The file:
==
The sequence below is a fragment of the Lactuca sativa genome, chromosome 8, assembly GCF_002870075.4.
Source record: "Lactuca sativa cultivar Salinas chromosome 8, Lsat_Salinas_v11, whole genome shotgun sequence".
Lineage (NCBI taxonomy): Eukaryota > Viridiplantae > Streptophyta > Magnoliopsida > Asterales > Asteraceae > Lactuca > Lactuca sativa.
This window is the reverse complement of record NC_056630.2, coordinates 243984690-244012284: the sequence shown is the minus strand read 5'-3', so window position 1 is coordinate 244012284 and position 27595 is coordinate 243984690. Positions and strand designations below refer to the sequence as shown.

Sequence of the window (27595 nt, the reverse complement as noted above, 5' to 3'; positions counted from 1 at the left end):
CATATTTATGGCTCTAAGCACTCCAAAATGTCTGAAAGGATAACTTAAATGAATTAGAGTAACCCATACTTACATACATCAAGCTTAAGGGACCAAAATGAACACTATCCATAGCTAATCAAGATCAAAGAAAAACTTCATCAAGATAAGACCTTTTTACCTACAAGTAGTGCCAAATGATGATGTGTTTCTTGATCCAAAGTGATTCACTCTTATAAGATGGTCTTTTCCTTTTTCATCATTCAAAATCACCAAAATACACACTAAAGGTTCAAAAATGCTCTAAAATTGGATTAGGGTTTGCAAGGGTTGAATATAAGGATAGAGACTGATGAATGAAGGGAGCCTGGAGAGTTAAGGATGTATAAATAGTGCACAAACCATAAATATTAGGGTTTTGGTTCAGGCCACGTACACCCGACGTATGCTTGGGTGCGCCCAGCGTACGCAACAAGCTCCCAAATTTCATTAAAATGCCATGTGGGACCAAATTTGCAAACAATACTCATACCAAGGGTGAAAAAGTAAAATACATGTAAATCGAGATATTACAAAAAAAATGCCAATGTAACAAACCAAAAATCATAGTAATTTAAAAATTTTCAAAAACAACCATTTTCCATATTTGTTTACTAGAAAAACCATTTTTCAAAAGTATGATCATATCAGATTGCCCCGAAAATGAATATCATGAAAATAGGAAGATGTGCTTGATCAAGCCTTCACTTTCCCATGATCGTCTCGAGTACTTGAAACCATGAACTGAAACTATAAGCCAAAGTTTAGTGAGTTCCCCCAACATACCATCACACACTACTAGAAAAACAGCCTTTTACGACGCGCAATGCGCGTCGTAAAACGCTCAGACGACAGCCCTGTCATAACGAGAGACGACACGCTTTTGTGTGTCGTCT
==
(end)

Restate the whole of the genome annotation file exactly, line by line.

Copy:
The sequence below is a fragment of the Lactuca sativa genome, chromosome 8, assembly GCF_002870075.4.
Source record: "Lactuca sativa cultivar Salinas chromosome 8, Lsat_Salinas_v11, whole genome shotgun sequence".
Lineage (NCBI taxonomy): Eukaryota > Viridiplantae > Streptophyta > Magnoliopsida > Asterales > Asteraceae > Lactuca > Lactuca sativa.
This window is the reverse complement of record NC_056630.2, coordinates 243984690-244012284: the sequence shown is the minus strand read 5'-3', so window position 1 is coordinate 244012284 and position 27595 is coordinate 243984690. Positions and strand designations below refer to the sequence as shown.

Sequence of the window (27595 nt, the reverse complement as noted above, 5' to 3'; positions counted from 1 at the left end):
CATATTTATGGCTCTAAGCACTCCAAAATGTCTGAAAGGATAACTTAAATGAATTAGAGTAACCCATACTTACATACATCAAGCTTAAGGGACCAAAATGAACACTATCCATAGCTAATCAAGATCAAAGAAAAACTTCATCAAGATAAGACCTTTTTACCTACAAGTAGTGCCAAATGATGATGTGTTTCTTGATCCAAAGTGATTCACTCTTATAAGATGGTCTTTTCCTTTTTCATCATTCAAAATCACCAAAATACACACTAAAGGTTCAAAAATGCTCTAAAATTGGATTAGGGTTTGCAAGGGTTGAATATAAGGATAGAGACTGATGAATGAAGGGAGCCTGGAGAGTTAAGGATGTATAAATAGTGCACAAACCATAAATATTAGGGTTTTGGTTCAGGCCACGTACACCCGACGTATGCTTGGGTGCGCCCAGCGTACGCAACAAGCTCCCAAATTTCATTAAAATGCCATGTGGGACCAAATTTGCAAACAATACTCATACCAAGGGTGAAAAAGTAAAATACATGTAAATCGAGATATTACAAAAAAAATGCCAATGTAACAAACCAAAAATCATAGTAATTTAAAAATTTTCAAAAACAACCATTTTCCATATTTGTTTACTAGAAAAACCATTTTTCAAAAGTATGATCATATCAGATTGCCCCGAAAATGAATATCATGAAAATAGGAAGATGTGCTTGATCAAGCCTTCACTTTCCCATGATCGTCTCGAGTACTTGAAACCATGAACTGAAACTATAAGCCAAAGTTTAGTGAGTTCCCCCAACATACCATCACACACTACTAGAAAAACAGCCTTTTACGACGCGCAATGCGCGTCGTAAAACGCTCAGACGACAGCCCTGTCATAACGAGAGACGACACGCTTTTGTGTGTCGTCT